ROUNDING up the best of the comedy talent at the Festival and having a laugh or two with them on camera doesn't sound like the toughest gig in the world, even if some of the humour is at your own expense.

Little wonder Ralf Little jumped at the chance, for, if truth be told, being a bit of a put-upon punchbag was pretty much his gauche teenager role in The Royle Family - the show that propelled the then 18-year-old to fame almost four years ago.

Not quite allowed on the sofa, the lanky-of-limb ''our Anthony'' spent a good deal of his time sulking around the the family subs' bench of life in between regular off-camera errands following lines like ''Make us a brew then, Lurch''.

Much of the show's runaway success was put down to its celebration of ordinariness and its tribute to working-class family life.

But there was little in the way of the worker about Little's upbringing. His parents are accountants living on a farm near the Lancashire town of Bury, and Little was sent to a Bolton School, one of the country's most prestigious independent establishments. He did well there, and had just started university, studying medicine, when the offer to join the show proved a Royle command.

Not that it's all been plain sailing. When Ralf was nine his 12-year-old sister Ceridwen fell from a cliff to her death while on holiday in Cornwall, leaving the young family devastated.

He says: ''I've not got much of a memory of it now. It's not part of my life any more, but that doesn't mean I don't care. It affected my mum and dad worst of all.''

Little is now understandably protective towards his younger brother Ross, who was born after the death of his sister. ''Ross was born when I was 10, so I had a major role to play in his upbringing. It awoke the paternal instinct in me, but I won't have kids for a good long while. Marriage scares the hell out of me.''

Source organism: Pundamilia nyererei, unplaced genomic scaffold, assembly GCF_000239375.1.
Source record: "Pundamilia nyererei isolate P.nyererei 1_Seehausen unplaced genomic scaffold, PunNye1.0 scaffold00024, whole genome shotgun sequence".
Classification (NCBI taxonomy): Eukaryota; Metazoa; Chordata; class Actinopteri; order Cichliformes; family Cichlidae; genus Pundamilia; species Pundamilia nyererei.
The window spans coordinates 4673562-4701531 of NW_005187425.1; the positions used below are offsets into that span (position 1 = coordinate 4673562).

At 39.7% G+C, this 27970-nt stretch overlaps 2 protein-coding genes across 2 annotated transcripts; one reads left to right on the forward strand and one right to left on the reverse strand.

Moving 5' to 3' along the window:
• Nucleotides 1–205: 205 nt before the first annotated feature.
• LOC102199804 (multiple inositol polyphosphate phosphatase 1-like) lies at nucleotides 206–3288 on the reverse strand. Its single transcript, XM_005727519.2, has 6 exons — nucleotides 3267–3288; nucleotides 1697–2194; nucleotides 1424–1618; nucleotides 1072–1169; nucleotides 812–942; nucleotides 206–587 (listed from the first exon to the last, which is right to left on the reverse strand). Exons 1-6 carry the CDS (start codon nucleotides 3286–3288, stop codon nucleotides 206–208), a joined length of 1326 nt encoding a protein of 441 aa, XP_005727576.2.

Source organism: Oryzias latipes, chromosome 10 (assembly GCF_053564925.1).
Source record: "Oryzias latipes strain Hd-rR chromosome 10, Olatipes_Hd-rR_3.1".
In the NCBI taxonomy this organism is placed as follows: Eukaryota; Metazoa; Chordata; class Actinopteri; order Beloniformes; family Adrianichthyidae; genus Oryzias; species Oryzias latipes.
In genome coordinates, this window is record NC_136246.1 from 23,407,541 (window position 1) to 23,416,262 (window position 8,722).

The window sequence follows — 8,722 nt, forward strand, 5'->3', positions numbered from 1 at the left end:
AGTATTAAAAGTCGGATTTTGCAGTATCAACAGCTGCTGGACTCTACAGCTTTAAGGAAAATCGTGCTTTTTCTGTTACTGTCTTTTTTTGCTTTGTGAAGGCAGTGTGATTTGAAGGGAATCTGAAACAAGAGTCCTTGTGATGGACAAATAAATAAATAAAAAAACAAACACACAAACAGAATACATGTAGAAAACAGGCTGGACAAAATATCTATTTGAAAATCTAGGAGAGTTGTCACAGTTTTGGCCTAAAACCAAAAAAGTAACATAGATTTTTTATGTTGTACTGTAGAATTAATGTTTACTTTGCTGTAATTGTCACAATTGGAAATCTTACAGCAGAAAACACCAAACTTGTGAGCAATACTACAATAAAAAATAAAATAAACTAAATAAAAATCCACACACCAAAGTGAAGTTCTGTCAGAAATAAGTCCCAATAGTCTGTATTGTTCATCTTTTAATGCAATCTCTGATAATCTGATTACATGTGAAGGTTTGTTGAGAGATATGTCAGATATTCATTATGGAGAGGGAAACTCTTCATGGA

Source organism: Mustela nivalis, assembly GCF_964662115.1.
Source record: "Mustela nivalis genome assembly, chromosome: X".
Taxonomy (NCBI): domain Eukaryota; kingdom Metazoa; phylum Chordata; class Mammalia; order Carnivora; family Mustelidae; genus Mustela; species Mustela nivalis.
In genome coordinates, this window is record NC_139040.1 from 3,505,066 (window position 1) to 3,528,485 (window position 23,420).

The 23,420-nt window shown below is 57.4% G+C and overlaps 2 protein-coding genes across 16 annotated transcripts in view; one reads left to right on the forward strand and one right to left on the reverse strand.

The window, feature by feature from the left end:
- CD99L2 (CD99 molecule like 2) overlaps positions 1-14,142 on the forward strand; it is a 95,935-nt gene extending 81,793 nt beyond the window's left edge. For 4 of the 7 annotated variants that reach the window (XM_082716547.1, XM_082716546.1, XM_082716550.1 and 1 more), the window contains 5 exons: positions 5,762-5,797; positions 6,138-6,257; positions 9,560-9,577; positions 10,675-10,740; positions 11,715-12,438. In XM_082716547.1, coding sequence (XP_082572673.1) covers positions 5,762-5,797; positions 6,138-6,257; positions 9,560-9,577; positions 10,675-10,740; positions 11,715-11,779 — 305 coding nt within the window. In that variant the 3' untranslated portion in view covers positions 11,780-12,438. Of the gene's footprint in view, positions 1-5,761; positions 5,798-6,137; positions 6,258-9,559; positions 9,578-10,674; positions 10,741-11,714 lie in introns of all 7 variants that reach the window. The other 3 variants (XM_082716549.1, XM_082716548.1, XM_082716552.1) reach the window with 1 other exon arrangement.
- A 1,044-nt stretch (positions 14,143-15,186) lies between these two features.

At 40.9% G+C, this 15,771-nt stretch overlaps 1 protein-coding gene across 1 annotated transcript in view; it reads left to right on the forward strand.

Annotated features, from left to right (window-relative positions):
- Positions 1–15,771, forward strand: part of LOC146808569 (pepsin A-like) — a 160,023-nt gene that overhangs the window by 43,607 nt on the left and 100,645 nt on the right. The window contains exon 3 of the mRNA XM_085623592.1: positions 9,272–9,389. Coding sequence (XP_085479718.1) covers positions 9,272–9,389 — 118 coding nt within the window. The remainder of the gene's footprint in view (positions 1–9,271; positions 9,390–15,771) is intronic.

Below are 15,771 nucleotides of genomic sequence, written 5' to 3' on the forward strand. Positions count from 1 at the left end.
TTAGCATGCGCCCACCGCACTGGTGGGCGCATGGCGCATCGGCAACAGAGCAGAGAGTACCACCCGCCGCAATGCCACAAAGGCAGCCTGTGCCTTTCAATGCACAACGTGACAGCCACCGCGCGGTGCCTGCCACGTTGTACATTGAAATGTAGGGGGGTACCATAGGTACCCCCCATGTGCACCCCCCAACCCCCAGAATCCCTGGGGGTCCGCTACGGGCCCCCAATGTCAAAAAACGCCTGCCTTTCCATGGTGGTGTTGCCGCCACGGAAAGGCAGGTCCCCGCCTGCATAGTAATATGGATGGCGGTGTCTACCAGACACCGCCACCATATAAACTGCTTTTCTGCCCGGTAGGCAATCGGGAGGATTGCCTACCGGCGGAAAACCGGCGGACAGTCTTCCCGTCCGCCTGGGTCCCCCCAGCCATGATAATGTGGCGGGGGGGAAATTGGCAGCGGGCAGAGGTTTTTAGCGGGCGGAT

At the age of 13, young Ralf got a break in the BBC's children's drama The Sluggers. Little came of his early introduction to acting until Caroline Aherne picked him for the originally small part of Anthony. Like The Royle Family itself, it mushroomed.

''No-one had any idea how big it was going to get,'' says Little. ''Then it went crazy.''

So much so that Little has made two films this year - Al's Lads is about a Scouse sidekick of Al Capone, while Twenty Four Hour Party People recreates the music scene associated with the heyday of Manchester's Hacienda nightclub in the 1970s and 1980s. In the latter film he plays Peter Hook, the bass player in Manchester bands Joy Division and New Order and Caroline Aherne's ex-husband: a piece of casting that moved her to ask: ''Was Fred West not available?''

Little's also taken on a Royal Court role at the Jerwood Theatre in Presence, a show based on the Beatles' stint in the clubs of Hamburg, and the recent twentysomething BBC2 sitcom Two Pints of Lager and a Packet of Crisps.

Then there's his recent journey to Africa for Oxfam, a trial for the MTV music video station, and now his Edinburgh Festival guide - inwhich he is often accompanied by his best girl, Channel Five presenter and London ladette Lisa Rogers, with whom he lives.

Recently quoted as saying he was pleased to get out of London to film in Runcorn, because the capital can be a ''grim place with unfriendly people'' and also ''a bit up its own a**e'', he may find that Edinburgh during the Festival provides a welcome break . . . or possibly not.

Ralf Little presents Ralf Little's Edinburgh Comedy on BBC2 at 11.35pm.